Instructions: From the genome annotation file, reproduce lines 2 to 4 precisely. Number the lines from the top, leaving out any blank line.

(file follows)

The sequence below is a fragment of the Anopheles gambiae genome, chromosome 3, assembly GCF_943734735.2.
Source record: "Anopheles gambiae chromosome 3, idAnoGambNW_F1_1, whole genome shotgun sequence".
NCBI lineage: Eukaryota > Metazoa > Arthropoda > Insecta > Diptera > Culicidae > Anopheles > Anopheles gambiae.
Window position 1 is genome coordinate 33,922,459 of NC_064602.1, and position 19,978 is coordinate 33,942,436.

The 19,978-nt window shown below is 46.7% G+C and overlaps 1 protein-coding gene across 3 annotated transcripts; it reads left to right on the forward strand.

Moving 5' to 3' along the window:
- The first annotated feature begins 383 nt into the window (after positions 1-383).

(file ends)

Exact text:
Source record: "Anopheles gambiae chromosome 3, idAnoGambNW_F1_1, whole genome shotgun sequence".
NCBI lineage: Eukaryota > Metazoa > Arthropoda > Insecta > Diptera > Culicidae > Anopheles > Anopheles gambiae.
Window position 1 is genome coordinate 33,922,459 of NC_064602.1, and position 19,978 is coordinate 33,942,436.